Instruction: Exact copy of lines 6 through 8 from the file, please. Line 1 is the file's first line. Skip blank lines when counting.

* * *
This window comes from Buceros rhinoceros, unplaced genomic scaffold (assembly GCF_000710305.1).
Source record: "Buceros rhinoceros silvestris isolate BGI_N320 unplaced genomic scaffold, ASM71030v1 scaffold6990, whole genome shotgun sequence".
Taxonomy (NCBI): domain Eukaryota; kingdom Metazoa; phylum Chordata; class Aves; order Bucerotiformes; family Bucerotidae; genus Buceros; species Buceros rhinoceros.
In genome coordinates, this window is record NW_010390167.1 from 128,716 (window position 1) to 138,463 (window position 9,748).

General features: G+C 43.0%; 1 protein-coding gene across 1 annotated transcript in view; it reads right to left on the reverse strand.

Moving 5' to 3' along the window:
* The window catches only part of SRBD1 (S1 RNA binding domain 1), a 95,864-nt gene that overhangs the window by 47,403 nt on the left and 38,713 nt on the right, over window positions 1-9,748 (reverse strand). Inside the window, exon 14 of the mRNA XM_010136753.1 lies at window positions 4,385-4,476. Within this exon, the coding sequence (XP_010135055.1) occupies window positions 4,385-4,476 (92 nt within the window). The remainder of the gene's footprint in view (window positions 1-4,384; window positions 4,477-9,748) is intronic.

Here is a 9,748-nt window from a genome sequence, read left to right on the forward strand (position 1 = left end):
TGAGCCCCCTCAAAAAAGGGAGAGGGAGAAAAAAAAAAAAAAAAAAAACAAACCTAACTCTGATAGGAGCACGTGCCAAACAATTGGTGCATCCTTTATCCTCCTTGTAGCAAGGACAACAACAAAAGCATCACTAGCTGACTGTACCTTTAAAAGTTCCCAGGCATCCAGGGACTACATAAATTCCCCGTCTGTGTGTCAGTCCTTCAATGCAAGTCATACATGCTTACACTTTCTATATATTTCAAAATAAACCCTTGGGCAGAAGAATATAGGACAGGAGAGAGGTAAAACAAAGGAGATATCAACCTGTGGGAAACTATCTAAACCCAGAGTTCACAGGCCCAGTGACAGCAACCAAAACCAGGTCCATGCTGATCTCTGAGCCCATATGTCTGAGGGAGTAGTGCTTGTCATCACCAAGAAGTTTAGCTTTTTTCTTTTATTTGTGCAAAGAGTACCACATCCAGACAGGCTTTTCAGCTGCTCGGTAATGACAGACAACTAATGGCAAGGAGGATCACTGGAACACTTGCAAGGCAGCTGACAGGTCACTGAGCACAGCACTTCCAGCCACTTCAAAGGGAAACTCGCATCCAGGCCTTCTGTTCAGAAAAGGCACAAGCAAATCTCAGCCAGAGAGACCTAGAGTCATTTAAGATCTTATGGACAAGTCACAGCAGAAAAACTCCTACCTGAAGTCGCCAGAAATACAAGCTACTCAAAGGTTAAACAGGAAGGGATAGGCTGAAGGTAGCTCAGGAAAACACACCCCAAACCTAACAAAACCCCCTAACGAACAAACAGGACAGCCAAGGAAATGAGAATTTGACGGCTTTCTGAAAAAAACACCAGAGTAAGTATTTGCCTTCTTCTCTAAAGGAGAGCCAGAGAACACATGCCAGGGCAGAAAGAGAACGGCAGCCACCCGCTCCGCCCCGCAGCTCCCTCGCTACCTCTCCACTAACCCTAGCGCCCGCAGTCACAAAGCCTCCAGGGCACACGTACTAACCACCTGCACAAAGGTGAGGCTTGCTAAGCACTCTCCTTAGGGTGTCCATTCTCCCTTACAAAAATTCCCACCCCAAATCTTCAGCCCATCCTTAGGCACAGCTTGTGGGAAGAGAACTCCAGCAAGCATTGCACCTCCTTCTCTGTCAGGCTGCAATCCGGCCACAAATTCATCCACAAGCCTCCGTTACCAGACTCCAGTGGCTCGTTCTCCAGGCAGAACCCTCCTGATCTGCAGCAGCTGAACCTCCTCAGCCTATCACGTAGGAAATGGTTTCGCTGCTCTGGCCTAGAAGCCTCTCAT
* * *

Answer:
Moving 5' to 3' along the window:
* The window catches only part of SRBD1 (S1 RNA binding domain 1), a 95,864-nt gene that overhangs the window by 47,403 nt on the left and 38,713 nt on the right, over window positions 1-9,748 (reverse strand). Inside the window, exon 14 of the mRNA XM_010136753.1 lies at window positions 4,385-4,476. Within this exon, the coding sequence (XP_010135055.1) occupies window positions 4,385-4,476 (92 nt within the window). The remainder of the gene's footprint in view (window positions 1-4,384; window positions 4,477-9,748) is intronic.

Here is a 9,748-nt window from a genome sequence, read left to right on the forward strand (position 1 = left end):